Zoella to Write Second Book Without a Ghostwriter

Zoe Sugg, also known as Zoella on YouTube, has announced that she will be writing her second book on her own. Why is this news to anyone? Well, it shouldn’t be. But last year there was a lot of backlash when it was revealed that she had the help of a ghostwriter in writing her first book. But anyone who knows anything about publishing knows that ghostwriters are always the ones writing celebrity books. And this girl was treated differently from everyone else.

So now she’s writing her new book herself. I’m not going to sit here and say that the book will be any worse or better because of this new revelation, but I think it’s a little ridiculous that she even has to do this. I’m starting to think that people who don’t write think that any and every celebrity is perfectly capable of writing a book, which is baffling to me.

BUT I’m sure that she’ll do just fine and her fans will be satisfied that she wrote it herself, while the rest of us don’t particularly care who writes what.

What do you think? Is this a good idea for her?


On this day in 2014 I published Is There a Proper Chapter Length?.

 

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14 thoughts on “Zoella to Write Second Book Without a Ghostwriter

  1. I think the majority of people care about the wrong things… including the life and times of celebrities… but also about who writes their stories. Granted, my sample size is small, as I tend not to read celebrity biographies… unless they have had a significant life event, most of their anecdotal stories are fairly unrelateable to my own life. I dunno… the only one I can think of that really struck me as authentic that I’ve read was Neil Peart’s story of escaping life after tragedy… which was ghost written. We (in the editorial sense) expect celebs to know-all and be-all… when society places someone that high up on the pedestal, there is only one way for them to fall. Personally, I think if someone has a story worth telling, and they know they’re not a writer, it shows a great deal of personal strength to seek help.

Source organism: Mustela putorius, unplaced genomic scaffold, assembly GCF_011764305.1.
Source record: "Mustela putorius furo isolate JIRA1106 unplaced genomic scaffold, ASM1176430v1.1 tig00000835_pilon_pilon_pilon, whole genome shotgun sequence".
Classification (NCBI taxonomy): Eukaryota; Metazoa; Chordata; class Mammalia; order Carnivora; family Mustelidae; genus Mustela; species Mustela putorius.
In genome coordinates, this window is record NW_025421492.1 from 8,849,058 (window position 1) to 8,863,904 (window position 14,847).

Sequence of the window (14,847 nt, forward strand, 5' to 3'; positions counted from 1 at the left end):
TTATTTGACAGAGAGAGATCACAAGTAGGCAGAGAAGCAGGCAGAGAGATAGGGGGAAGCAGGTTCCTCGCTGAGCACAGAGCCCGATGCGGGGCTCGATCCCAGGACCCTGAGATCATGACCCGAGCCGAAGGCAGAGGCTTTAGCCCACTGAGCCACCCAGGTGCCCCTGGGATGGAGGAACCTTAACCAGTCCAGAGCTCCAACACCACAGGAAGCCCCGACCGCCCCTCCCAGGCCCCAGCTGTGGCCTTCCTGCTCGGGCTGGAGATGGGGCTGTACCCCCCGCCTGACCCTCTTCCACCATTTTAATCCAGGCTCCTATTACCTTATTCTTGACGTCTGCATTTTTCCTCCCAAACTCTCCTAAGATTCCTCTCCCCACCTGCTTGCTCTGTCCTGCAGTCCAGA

Liked by 2 people

    • First, I’m in no position to tell any other person what they should or shouldn’t care about. If one person wants to follow the comings and goings of celebrities, then so be it. If another person wants to care about hunger in America, my personal preference has nothing to do with theirs.

      Second, she’s not writing an autobiography.

      Liked by 1 person

  2. I have no idea who this person is. What does she write about?

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  3. I never read the first book. I assumed the book was about her life, so when I heard that she was getting backlash for using a ghostwriter, I thought people were being silly. Now that I know it is a fiction novel, it makes sense that people are upset. She is a Youtuber; and as an avid Youtube subscriber myself, it seems strange that she didn’t write it herself. YouTube has been a space where content such as Zoella’s is handcrafted by the creator not by a second-party. It is in that personlized creation of the video that the Youtuber and the subscriber are connected. So, I can see where some people feel a bit upset that she would use a ghost writer.
    I personally don’t think she needs to make up for this, but maybe this is a publicity stunt to get the second books sales up. This trend of youtubers publishing books has gotten more attention than I would have ever given it, granted there are some books by youtubers that I did and do want to buy.

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    • So because her channel is nothing but original content, that means she should somehow just be able to write a book? No. That’s a joke.